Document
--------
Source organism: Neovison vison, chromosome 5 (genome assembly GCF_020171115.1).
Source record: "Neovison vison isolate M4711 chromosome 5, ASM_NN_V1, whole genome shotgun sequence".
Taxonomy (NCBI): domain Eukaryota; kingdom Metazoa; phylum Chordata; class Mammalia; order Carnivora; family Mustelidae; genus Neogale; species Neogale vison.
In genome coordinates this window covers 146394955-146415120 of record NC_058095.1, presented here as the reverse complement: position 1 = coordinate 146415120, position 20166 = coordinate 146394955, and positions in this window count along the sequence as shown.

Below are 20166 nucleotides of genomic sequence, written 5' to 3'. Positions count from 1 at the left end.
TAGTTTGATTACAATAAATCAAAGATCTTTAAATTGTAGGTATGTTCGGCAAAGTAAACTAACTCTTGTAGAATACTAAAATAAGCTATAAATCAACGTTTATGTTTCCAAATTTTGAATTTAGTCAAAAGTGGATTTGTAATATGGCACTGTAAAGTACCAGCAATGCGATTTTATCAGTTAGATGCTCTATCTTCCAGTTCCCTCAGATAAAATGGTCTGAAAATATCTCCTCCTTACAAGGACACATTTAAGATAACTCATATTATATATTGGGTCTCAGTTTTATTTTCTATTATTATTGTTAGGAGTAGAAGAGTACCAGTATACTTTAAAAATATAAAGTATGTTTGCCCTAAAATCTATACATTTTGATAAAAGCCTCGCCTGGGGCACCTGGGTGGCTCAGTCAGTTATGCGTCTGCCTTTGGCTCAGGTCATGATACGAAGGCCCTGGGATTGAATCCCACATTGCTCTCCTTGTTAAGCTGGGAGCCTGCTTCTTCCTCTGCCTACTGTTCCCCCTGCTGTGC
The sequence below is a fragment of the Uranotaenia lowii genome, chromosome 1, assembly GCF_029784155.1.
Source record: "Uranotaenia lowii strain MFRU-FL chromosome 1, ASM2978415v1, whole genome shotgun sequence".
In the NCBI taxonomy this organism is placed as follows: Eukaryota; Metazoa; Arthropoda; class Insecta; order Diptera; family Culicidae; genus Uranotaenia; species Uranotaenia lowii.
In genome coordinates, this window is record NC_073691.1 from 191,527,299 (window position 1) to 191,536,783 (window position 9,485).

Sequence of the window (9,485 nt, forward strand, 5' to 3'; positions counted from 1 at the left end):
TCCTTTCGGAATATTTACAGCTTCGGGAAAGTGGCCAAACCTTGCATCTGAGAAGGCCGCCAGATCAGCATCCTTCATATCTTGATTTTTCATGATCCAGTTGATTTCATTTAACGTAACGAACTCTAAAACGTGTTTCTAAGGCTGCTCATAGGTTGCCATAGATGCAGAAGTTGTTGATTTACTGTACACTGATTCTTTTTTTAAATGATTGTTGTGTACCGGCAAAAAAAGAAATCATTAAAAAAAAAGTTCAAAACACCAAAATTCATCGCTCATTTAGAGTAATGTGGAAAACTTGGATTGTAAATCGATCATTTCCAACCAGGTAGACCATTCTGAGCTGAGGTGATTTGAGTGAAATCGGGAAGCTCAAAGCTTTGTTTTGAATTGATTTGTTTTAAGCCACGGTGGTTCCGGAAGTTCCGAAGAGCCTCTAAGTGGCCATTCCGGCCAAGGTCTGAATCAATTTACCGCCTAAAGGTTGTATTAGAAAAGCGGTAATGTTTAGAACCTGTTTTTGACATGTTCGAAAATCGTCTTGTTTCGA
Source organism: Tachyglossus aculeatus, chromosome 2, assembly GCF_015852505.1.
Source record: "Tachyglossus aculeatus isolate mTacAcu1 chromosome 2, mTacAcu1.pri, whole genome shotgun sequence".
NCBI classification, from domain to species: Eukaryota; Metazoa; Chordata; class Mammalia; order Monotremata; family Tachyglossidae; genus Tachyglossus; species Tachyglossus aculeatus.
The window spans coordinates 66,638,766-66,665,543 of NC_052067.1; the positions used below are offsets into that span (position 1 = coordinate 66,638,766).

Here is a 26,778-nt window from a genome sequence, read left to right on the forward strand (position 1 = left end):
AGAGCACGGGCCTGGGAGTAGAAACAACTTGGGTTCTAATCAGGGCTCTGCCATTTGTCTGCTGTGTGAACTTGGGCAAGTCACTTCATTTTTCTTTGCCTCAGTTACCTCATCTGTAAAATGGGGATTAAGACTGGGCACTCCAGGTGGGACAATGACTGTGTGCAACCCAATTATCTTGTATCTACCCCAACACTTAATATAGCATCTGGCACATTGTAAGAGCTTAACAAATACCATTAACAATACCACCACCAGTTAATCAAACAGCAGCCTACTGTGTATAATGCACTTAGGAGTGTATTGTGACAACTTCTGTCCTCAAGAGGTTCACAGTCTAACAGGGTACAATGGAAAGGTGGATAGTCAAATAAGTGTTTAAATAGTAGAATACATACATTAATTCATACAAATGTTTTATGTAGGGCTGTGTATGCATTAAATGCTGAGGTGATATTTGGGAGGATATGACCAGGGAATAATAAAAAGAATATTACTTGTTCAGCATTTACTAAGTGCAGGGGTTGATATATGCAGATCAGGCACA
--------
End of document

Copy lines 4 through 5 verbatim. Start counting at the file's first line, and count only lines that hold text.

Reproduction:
In genome coordinates this window covers 146394955-146415120 of record NC_058095.1, presented here as the reverse complement: position 1 = coordinate 146415120, position 20166 = coordinate 146394955, and positions in this window count along the sequence as shown.

Below are 20166 nucleotides of genomic sequence, written 5' to 3'. Positions count from 1 at the left end.